[order] Ciconiiformes | [family] Ardeidae | [latin] Butorides virescens | [UK] Green Heron | [FR] Héron vert | [DE] Grünreiher | [ES] Garcita verdosau | [IT] Airone verde | [NL] Kleine Groene Reiger

Kleine Groene Reiger determination

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Green herons are small and stocky, with legs that are relatively short, compared to other herons. Body length ranges from 41 to 46 cm. Adults have a glossy greenish-black cap and back, wings that are black grading into green and/or blue on the edges, and underparts that are gray. The bill is dark with a long, sharp point and the legs are orange. Female adults tend to be smaller, with duller and lighter plumage than that seen in males, particularly in the breeding season.
Coloration of immature herons is different. The neck and chest are striped with white and shades of brown. The back is also brown with white and beige spots. The coloration of immature and adult birds is quite cryptic in dense vegetation.

Green herons live along forested water margins. Their general distribution is limited by the availability of wetlands. They frequent both salt and fresh water, showing great flexibility in habitat choice. Favored habitats are mangrove-lined shores and estuaries, and dense, woody vegetation fringing ponds, rivers and lakes.

Green herons have a wide range in North America, but are generally found near wetlands. They occur as far north as southern Canada and as far south as northern South America. They are found throughout the eastern United States as far west as North Dakota and the Great Plains states, although some sedentary populations occur on the west coast. During the breeding season they are found primarily in the eastern United States, with some populations in the Pacific Northwest as well. Non-breeding individuals are found in Mexico and Central America, Texas, southern New Mexico and Arizona, and the Caribbean islands. Small vagrant populations winter in Hawaii and the United Kingdom. Some populations migrate and others are sedentary populations. Sedentary populations occur along the east and west coasts of the United States and Central America. Most populations in North America, however, are migratory. After breeding they disperse southwards, in mid-September. Spring migration occurs from March to April, an earlier arrival than most other herons.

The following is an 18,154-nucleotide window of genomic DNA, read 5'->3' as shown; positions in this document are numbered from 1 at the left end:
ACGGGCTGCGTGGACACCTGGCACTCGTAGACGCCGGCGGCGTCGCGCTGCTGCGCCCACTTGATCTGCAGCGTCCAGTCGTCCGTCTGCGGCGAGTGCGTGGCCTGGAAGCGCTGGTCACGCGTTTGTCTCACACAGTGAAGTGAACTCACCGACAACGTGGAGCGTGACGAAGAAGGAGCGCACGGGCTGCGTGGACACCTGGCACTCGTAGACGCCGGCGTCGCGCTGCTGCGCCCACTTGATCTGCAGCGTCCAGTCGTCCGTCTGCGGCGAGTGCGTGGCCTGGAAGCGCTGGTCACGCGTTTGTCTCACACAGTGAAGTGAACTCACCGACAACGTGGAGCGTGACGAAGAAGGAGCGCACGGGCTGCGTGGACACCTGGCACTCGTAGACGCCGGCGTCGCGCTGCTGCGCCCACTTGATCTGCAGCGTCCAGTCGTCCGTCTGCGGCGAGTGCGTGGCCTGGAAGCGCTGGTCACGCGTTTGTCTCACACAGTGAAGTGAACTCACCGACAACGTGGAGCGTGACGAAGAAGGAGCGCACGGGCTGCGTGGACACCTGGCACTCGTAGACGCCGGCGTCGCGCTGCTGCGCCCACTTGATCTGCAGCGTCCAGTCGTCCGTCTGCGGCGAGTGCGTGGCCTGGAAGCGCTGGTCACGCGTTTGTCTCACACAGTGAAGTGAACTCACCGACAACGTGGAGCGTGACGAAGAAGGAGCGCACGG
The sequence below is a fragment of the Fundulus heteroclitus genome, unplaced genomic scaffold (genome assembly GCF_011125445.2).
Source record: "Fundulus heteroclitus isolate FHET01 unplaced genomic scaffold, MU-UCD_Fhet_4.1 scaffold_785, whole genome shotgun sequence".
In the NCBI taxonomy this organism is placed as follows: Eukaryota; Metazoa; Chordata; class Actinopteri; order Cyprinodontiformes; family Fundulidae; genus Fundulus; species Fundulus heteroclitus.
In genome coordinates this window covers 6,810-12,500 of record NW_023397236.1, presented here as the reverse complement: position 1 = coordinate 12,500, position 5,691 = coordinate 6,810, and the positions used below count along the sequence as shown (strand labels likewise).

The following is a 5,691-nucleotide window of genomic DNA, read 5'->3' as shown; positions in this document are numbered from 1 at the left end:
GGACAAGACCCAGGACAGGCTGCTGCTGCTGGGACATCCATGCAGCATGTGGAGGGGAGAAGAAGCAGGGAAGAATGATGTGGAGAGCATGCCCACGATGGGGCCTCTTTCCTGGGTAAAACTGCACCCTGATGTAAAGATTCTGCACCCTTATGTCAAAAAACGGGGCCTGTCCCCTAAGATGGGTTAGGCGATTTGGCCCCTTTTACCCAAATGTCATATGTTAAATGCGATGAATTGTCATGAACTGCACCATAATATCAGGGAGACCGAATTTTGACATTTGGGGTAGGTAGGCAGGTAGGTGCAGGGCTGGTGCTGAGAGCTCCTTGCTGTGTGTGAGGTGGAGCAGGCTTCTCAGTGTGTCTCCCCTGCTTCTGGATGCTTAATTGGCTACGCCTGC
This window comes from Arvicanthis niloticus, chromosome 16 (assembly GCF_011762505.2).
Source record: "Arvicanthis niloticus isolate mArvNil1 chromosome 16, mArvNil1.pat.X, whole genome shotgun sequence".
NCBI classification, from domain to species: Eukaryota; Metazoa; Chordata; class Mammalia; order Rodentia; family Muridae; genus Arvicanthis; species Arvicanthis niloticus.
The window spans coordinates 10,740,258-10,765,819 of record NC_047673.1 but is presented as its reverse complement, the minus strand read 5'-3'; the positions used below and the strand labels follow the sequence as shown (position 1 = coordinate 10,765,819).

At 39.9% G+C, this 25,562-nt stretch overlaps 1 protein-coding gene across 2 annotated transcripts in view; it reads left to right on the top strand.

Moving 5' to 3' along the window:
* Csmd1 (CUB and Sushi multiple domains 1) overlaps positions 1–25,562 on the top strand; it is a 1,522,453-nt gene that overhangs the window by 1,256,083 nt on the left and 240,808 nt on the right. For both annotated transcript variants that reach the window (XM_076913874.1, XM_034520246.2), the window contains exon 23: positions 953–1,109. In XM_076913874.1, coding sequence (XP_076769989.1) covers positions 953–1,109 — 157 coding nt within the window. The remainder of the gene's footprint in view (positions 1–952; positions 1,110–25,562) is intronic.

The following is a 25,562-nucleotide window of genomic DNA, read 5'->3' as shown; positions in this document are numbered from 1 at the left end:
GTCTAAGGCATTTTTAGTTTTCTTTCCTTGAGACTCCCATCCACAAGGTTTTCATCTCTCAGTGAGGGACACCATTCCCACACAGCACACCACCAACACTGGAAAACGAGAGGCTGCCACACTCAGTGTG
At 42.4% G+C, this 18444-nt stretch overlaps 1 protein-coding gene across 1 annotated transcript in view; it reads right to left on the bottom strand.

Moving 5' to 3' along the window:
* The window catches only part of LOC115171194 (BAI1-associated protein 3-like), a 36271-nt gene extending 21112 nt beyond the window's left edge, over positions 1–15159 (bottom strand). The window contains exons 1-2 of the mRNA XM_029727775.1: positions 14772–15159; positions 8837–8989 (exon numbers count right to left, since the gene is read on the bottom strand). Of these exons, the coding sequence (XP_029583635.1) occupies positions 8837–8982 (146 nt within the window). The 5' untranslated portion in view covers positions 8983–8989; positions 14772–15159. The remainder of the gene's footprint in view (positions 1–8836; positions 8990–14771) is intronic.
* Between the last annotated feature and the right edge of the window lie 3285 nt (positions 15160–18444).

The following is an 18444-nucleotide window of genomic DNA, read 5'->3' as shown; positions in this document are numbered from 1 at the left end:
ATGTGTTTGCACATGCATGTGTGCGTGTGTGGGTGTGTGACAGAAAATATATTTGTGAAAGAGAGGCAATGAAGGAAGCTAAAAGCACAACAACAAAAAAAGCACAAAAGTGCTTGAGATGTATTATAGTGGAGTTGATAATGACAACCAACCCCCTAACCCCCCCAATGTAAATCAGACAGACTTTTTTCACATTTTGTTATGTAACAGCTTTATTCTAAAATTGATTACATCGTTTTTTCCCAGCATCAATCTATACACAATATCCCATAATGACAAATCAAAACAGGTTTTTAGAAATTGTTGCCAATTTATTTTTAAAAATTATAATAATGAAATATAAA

Green herons are carnivorous, mainly eating fish and invertebrates. They are opportunistic foragers with a broad prey base, depending on the availability of species present. They exploit superabundant food resources, such as breeding frogs. Their invertebrate diet includes: leeches, earthworms, dragonflies, damselflies, waterbugs, grasshoppers, and crayfish. Some of the many fish eaten are: minnows, sunfish, catfish, perch, eels, and, in urban areas, goldfish. Other vertebrates eaten are rodents, lizards, frogs, tadpoles, and snakes. Their heavy bill enables them to capture large prey. Feeding can take place at any time, day or night. Typically, prey is captured with a darting stroke of the head and neck, lunging the body towards the victim and either grabbing or impaling the prey.
Among North American diurnal herons, green herons exhibit the fewest kinds of feeding behaviors. They are known to use 15 of the 36 heron feeding behaviors. The most common feeding technique is to stand in a crouched position, horizontal to the water surface, with neck and head retracted. They stand still for long periods of time before changing sites. Standing is often interspersed with slow walking in a crouched posture in the water or bordering vegetation. Herons use their feet to cause potential prey to move and then capture them. They may also dive from perches head first into deep water, becoming submerged, although this isn't a very efficient method. The greatest capture success is in shallowest water (0-10 cm) and the poorest success is in deeper water (20-30 cm).